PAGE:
Finding a data insight and believing you can now make the change happen with the insight alone, is one of the common data storytelling mistakes.
To understand this let us look at what happened with Sam and his team.
Sam and his team worked hard to find an insight from the data they had received from their ecommerce team. They finally had a meaningful insight after weeks of slicing and dicing the data. Excited, they walk in to a presentation to share the insight.
Their presentation is structured like this:
– We are here to make the following suggestions for an ecommerce strategy (These are suggested actions)
– The reasons we are making these suggestions are… (This is a future outcome)
– And here is the insight from the data that proves why we are making these suggestions (This is the insight.)
Insight, action and future business outcome are all there. But despite all the information, Sam and his team do not get the reaction that they were expecting from their audience. What they thought was a brilliant presentation left the audience expressionless and shrugging their shoulders.
Why? Because it was just noise.
The author of Building a Story Brand, Donald Miller explains this really well using an example of music and noise. He explains that music and noise are technically made up of the same thing, sound waves at different frequencies. Then why music is so pleasing to our ears and noise is not. The difference is that in music sound waves are put together in a systematic way and in noise they aren’t.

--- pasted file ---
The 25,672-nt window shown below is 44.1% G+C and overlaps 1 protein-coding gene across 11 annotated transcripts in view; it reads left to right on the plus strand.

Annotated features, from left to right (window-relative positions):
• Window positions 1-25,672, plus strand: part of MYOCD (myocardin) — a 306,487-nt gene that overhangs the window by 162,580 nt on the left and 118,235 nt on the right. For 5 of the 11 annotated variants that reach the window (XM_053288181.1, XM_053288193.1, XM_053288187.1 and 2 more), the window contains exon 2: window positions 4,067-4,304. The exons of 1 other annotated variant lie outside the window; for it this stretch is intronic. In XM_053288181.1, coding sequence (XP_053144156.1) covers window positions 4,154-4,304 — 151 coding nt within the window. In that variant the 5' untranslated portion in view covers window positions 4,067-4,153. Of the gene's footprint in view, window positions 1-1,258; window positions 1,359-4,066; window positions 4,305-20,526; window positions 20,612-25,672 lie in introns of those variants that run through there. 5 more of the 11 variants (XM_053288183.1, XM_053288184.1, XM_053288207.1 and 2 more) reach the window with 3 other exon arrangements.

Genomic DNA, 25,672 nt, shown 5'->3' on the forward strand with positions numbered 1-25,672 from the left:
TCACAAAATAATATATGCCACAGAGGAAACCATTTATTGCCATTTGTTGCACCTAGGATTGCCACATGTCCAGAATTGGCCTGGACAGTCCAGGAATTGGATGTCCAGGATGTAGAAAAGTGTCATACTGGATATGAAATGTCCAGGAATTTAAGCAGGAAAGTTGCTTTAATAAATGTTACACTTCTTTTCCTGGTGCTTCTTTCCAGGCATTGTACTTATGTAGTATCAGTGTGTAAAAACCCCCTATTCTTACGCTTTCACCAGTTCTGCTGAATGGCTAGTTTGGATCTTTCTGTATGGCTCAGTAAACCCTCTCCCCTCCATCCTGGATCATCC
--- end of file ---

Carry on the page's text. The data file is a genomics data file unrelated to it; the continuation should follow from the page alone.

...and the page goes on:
Your insight, action and outcome are like sound waves but if you do not string them together properly they will sound like noise. So how do you do that?
Let us go back to Sam and his team who are forgetting that they have experienced the process of arriving at an insight, it speaks to them, it’s their hard work, it’s their slicing and dicing the audience but that back story is not known to the audience.
The suggestions originated from the reasons. The reasons originated from the insights. The insights originated from the hard work of slicing and dicing the data.It’s almost like telling someone who has not run a marathon to appreciate the finisher tee that you are wearing after running a marathon.
So, what can one do in such a situation? Get your audience to appreciate what you can see by taking them through your process.
Do not share suggestions, but share how you arrived at those suggestions. If you can’t make them go through the process with you, you can surely make them experience it by effective Data Storytelling.
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